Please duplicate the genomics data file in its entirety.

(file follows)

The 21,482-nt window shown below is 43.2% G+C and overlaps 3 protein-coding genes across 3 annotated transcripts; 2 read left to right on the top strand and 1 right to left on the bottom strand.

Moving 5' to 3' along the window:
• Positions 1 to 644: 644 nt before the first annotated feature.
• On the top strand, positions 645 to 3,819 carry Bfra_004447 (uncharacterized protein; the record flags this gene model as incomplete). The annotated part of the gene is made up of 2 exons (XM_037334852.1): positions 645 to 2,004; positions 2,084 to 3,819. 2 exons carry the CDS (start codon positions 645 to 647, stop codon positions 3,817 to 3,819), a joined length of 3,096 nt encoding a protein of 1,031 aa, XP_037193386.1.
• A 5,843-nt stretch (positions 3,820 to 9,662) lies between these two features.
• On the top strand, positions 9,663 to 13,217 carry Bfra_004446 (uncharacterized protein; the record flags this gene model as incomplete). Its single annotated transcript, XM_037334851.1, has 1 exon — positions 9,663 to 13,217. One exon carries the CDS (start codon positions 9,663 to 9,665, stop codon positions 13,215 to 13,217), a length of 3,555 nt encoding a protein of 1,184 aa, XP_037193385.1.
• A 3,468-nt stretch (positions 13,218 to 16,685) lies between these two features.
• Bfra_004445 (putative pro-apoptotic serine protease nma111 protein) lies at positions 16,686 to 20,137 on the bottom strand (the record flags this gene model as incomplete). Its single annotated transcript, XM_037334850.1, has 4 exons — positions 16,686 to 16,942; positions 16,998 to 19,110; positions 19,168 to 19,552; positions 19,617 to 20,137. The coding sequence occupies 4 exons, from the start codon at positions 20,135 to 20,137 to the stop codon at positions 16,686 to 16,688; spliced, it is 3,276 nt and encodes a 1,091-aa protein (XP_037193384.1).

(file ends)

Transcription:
The 21,482-nt window shown below is 43.2% G+C and overlaps 3 protein-coding genes across 3 annotated transcripts; 2 read left to right on the top strand and 1 right to left on the bottom strand.

Moving 5' to 3' along the window:
• Positions 1 to 644: 644 nt before the first annotated feature.
• On the top strand, positions 645 to 3,819 carry Bfra_004447 (uncharacterized protein; the record flags this gene model as incomplete). The annotated part of the gene is made up of 2 exons (XM_037334852.1): positions 645 to 2,004; positions 2,084 to 3,819. 2 exons carry the CDS (start codon positions 645 to 647, stop codon positions 3,817 to 3,819), a joined length of 3,096 nt encoding a protein of 1,031 aa, XP_037193386.1.
• A 5,843-nt stretch (positions 3,820 to 9,662) lies between these two features.
• On the top strand, positions 9,663 to 13,217 carry Bfra_004446 (uncharacterized protein; the record flags this gene model as incomplete). Its single annotated transcript, XM_037334851.1, has 1 exon — positions 9,663 to 13,217. One exon carries the CDS (start codon positions 9,663 to 9,665, stop codon positions 13,215 to 13,217), a length of 3,555 nt encoding a protein of 1,184 aa, XP_037193385.1.
• A 3,468-nt stretch (positions 13,218 to 16,685) lies between these two features.
• Bfra_004445 (putative pro-apoptotic serine protease nma111 protein) lies at positions 16,686 to 20,137 on the bottom strand (the record flags this gene model as incomplete). Its single annotated transcript, XM_037334850.1, has 4 exons — positions 16,686 to 16,942; positions 16,998 to 19,110; positions 19,168 to 19,552; positions 19,617 to 20,137. The coding sequence occupies 4 exons, from the start codon at positions 20,135 to 20,137 to the stop codon at positions 16,686 to 16,688; spliced, it is 3,276 nt and encodes a 1,091-aa protein (XP_037193384.1).